The bottom insulating ring 50 is made of an insulating material, such as nylon, which insulates the target backing plate 20 from the magnetic sputtering chamber housing (not shown). A top insulating ring 54 is provided on top of the target backing plate 20 to insulate it from the water chamber 30. The top insulating ring 54 is provided with an O-ring containing channel 55 facing the target backing plate 20 and with flanged shoulders 56, 57 to locate the top insulating ring 54 on the target backing plate 20 and to positively locate the water chamber 30 on the top insulating ring 54. The water chamber 30 has a bottom flange 32 which mates with the top insulating ring 54. This bottom flange 32 also has an O-ring containing channel 33 which seals its mating surface with the top insulating ring 54. The bottom insulating ring 50, the target backing plate 20, the top insulating ring 54, and the bottom flange 32 of the water chamber 30 adjacent to the top insulating ring 54 all have bolt holes 99 for passing a bolt or a stud (not shown) through them such that once the bolt or stud is tightly fastened, these pieces are held tightly together. Insulating the target backing plate 20 from its adjacent parts allows it to act as a cathode which, in concert with an anode (not shown), creates the electric field necessary for a plasma to form and magnetron sputtering to take place. A power level of approximately 30 kW is provided to the target backing plate 20. To prevent current leakage, bolt insulators 95, 96 are provided to line the flange hole 98 of the target backing plate 20 and the bolt hole of the water chamber flange 32, respectively, so that a bolt or stud (not shown) holding the flange set together does not conduct or easily leak electricity from the target backing plate 20 to either the evacuated sputtering housing (not shown) or the water chamber 30.

The water chamber 30, in this embodiment, is a short hollow aluminum cylinder. It is supported by the top insulating ring 54 to form a vertical cylinder within which the rotating mechanism 100 operates. The water chamber 30 has two flanges: a lower flange 32 and an upper flange 36. The lower flange 32 connects to the magnetic sputtering housing and is supported by it through a flange set containing the target backing plate 20. The upper flange 36 of the water chamber 30 has an inner landed shoulder 37 which contains a threaded bolt hole pattern 38. The face of the top flange 36 has an O-ring containing groove 39 for sealing the top flange 36 against a water chamber cover 41. The threaded bolt hole pattern 38 in the landed shoulder 37 of the upper flange 36 of the water chamber 30 mates with an internal gear 45 mounted to the lower land 37. This internal gear 45 is attached to the inner landed shoulder 37 of the upper flange 36 of the water chamber 30 and provides 348 gear teeth extending towards the center of the water chamber 30 having a 14.5 inch pitch diameter with a diametral pitch of 24. The water chamber cover 41 is supported by the face of the top flange 36 of the water chamber 30 and is sealed by O-rings in the O-ring channel 39 of the upper flange 36 of the water chamber 30. A bolt hole pattern matching the hole pattern of the upper flange 36 of the water chamber 30 is provided in the water chamber cover 41 so that these pieces can be water tightly mated. The water chamber cover 41 is circular and completely covers the top of the water chamber 30. It is made of a rigid non-corroding material such as aluminum.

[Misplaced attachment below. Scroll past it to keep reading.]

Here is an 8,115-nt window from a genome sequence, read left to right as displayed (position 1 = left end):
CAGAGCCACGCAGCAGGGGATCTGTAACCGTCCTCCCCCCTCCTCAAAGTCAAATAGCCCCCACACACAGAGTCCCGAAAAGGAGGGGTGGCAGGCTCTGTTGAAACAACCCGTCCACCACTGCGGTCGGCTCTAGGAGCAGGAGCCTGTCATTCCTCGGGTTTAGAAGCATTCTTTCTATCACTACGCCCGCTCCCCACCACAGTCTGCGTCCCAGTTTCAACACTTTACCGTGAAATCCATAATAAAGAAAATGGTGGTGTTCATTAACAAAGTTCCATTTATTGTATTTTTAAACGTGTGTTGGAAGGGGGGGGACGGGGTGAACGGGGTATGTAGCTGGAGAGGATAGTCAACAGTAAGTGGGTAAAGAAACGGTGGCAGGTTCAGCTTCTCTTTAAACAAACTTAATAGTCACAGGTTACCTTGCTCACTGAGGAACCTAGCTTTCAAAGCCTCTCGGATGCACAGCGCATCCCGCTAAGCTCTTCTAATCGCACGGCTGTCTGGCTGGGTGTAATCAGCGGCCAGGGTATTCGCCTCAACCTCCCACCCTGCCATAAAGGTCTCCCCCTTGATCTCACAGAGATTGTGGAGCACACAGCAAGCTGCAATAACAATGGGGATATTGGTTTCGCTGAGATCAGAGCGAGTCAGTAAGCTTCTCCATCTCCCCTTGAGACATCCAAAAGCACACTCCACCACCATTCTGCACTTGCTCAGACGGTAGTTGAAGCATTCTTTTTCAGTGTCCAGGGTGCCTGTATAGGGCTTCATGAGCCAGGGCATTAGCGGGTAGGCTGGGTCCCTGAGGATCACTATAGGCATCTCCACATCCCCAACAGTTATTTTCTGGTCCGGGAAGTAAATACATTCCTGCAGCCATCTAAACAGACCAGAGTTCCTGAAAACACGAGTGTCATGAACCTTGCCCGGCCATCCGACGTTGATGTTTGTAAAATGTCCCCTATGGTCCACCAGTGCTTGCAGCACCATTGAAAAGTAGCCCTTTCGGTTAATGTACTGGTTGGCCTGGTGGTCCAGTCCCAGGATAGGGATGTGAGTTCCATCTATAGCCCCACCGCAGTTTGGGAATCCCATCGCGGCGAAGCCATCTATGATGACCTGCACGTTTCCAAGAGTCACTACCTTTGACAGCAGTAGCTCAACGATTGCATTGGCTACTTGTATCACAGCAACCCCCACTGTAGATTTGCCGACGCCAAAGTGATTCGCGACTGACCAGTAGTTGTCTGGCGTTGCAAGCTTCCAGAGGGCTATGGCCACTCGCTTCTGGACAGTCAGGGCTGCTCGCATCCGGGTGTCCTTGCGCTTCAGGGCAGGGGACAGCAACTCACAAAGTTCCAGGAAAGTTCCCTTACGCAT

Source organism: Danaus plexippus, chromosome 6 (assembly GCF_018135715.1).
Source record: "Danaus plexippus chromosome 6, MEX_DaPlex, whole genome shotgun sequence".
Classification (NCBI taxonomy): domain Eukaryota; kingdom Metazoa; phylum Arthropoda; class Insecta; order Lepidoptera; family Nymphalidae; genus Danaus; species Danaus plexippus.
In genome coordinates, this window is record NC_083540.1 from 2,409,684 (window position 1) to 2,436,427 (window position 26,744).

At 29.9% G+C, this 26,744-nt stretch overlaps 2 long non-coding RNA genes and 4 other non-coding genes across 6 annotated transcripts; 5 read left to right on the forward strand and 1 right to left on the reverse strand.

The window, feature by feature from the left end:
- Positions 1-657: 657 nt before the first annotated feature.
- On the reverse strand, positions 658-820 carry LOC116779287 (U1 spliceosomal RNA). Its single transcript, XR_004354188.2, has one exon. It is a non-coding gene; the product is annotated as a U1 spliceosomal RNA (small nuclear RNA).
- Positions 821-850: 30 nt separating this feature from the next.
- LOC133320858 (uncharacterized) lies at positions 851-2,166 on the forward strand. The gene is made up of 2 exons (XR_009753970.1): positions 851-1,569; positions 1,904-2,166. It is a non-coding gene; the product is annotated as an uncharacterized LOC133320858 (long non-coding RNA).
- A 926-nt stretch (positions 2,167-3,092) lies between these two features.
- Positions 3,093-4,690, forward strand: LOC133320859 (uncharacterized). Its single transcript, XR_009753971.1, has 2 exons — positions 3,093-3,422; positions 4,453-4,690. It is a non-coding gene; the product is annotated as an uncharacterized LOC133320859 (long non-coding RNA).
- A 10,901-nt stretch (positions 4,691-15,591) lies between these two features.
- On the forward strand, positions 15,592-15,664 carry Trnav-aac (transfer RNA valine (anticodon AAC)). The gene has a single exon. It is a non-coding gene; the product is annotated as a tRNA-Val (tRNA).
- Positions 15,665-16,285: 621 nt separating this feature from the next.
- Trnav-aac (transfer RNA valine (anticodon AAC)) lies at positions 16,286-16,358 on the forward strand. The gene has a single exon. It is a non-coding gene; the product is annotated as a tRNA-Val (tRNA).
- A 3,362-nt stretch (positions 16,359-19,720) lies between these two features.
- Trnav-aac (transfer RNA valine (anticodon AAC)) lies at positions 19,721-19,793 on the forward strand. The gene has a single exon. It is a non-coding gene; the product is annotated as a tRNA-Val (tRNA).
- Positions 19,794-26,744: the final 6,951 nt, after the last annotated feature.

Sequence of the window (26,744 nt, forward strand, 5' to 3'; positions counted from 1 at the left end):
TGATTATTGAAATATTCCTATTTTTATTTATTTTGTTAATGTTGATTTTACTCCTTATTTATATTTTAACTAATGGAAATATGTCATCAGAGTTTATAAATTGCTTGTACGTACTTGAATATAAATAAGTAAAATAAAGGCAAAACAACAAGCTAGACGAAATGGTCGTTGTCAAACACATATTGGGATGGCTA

The water chamber cover 41 has a water outlet opening 42 which provides the outlet for cooling liquid 40, which is directed by the magnetic housing 110 onto the target backing plate 20 to cool the target backing plate 20 during sputtering. This water outlet opening 42 provides nearly no back pressure to the cooling liquid 40 contained in the water chamber 30 as the cooling liquid 40 merely needs to rise in the water chamber 30 to attain the level of the water outlet connection in the water chamber 30 and provide enough pressure to drive the cooling liquid 40 out the water outlet opening 42 and through the attached fitting 31 and tubing 43 to its destination. The water chamber cover 41 has at its center a hole 44 having a bolt hole pattern around it. This central hole 44 supports a rotating support/seal block 60 having a flange 61 which mates with the central hole 44 in the water chamber cover 41. The rotating support/seal block flange 61 has an O-ring containing channel 64 facing the water chamber cover 41 and a hole pattern which matches the bolt hole pattern in the water chamber cover 41 such that bolts placed in these threaded holes will liquid tightly hold the rotating support/seal block 60 to the water chamber cover 41. The inside part of the flange of the rotating support/seal block 60 has a shoulder 62 which mates with the outside diameter of the center hole of the water chamber cover 41 such that a tight fit is provided which prevents any lateral motion and provides a second means to locate the rotating support/seal block 60 in the water chamber cover 41.